“Help us win a new playground for our school,” said former Mayor Bret Schundler, as he and Mayor Steven Fulop joined teachers and students handing out flyers during the morning rush to the PATH at Journal Square.
Somewhat reminiscent of political campaigning, the two mayors tried to get people to take a flyer that would help BelovED Community Charter School win a regional competition funding a new playground.
Some people recognized Fulop, even pausing to say they had voted for him in 2013, but many just passed by. Fulop, who had done this before in campaigns, joked that he’s used to it.
“They didn’t take the flyer from me [meaning back when he did this to get elected], but it’s harder for them not to take the flyers from the kids,” he said.
Although Schundler has been out of office for more than a decade, some people recognized him as he handed out the flyer. Some even remembered him from the days when he played sports in Hudson County, and in the midst of the morning hubbub traded old sports stories with him.
“We’re using sweat equity here to get free money for residents of Jersey City.” – Steven Fulop
“One of our teachers found this contest being run by a company that makes recycled products,” Schundler said. “I’m sure the company wants to get its name out, but the school that wins gets a $50,000 playground for free.”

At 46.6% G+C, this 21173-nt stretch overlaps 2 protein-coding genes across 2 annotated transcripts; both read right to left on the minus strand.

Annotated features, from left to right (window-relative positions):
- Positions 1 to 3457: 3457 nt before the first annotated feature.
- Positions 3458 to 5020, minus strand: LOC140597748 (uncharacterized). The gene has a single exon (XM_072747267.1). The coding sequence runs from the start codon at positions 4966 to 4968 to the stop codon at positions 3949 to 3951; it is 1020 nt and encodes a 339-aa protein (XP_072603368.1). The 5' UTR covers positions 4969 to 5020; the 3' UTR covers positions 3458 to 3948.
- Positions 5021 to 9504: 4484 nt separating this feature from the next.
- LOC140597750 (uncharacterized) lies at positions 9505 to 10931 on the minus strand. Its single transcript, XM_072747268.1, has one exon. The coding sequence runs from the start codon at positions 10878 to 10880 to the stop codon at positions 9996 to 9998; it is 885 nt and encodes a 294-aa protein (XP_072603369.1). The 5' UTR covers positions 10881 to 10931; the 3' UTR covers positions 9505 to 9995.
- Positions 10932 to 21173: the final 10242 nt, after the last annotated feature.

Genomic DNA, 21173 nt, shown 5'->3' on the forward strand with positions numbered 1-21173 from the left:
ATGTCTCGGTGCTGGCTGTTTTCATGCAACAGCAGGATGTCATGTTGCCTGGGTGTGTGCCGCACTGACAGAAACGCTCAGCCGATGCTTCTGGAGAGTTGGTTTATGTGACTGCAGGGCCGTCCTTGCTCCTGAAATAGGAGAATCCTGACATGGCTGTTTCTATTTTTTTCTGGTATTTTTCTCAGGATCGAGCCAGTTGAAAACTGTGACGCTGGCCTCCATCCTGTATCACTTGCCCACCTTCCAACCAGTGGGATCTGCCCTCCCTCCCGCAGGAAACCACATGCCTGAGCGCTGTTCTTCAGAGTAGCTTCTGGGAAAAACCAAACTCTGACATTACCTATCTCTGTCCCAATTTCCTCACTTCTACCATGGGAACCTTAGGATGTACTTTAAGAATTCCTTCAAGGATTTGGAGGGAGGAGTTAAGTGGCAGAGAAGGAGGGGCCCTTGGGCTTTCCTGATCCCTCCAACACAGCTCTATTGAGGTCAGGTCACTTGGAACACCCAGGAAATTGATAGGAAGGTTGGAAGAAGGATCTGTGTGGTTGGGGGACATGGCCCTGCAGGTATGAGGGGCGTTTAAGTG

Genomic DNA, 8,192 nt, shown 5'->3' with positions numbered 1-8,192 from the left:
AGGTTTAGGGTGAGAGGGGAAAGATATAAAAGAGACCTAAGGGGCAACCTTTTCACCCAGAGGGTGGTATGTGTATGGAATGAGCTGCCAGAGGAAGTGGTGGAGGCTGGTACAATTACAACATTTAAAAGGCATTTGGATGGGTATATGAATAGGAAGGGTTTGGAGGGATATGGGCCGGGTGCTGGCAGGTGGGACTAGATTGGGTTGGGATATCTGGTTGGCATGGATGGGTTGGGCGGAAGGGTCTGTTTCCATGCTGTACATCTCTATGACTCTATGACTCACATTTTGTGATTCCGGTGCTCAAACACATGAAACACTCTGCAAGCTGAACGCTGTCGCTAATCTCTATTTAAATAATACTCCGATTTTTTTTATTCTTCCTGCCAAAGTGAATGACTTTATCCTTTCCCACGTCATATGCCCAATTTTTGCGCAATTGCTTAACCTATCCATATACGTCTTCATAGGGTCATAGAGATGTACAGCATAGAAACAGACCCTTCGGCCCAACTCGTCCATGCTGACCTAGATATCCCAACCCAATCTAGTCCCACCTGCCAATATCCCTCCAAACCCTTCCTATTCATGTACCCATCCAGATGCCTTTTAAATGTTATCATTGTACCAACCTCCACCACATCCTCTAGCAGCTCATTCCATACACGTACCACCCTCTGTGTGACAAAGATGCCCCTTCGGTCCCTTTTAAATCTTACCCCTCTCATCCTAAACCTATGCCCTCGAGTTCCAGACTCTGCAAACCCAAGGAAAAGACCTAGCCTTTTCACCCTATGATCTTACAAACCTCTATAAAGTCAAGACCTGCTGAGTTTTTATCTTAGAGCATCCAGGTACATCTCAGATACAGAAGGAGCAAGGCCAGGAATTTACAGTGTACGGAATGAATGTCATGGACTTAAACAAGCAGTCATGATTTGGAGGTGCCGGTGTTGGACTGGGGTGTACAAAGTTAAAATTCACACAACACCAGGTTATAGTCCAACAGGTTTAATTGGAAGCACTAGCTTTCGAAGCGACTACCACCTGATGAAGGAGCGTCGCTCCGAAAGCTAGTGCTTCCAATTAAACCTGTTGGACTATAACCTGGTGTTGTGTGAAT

The school, located at 508 Grand St. in Jersey City, currently doesn’t have a playground, and if the school wins, the playground would be constructed on the school property out of recycled tooth paste tubes.
Jersey City school leads in votes
BelovED is competing with a number of schools throughout the Mid-Atlantic region. The winner will be the school that gets the most online votes by June 30 – and BelovED is currently in the lead.
“We’re 6,000 votes ahead of a school in the Mid-Jersey,” Schundler said. “But we’re not taking it for granted.”
Schundler, who is considered the father of charter schools in New Jersey, found himself confronted with questions about the charter school concept.
BelovED has a five star rating from the national organization, GreatSchools.com.
“Our school is doing well,” he told one commuter. “Those that don’t do well, close.”
Fulop said he supported the campaign to win the playground because it brought in money to Jersey City to provide a resource for students.
“We’re using sweat equity here to get free money for residents of Jersey City,” he said. “And since this is something built out of recycled materials, it is also a good lesson for our students about the environment.”
Schundler said people can vote once a day for the school, and won’t be hassled by commercial emails by voting. Anyone wishing to vote should go to http://www.belovedccs.org/playground.
Al Sullivan may be reached at email@example.com.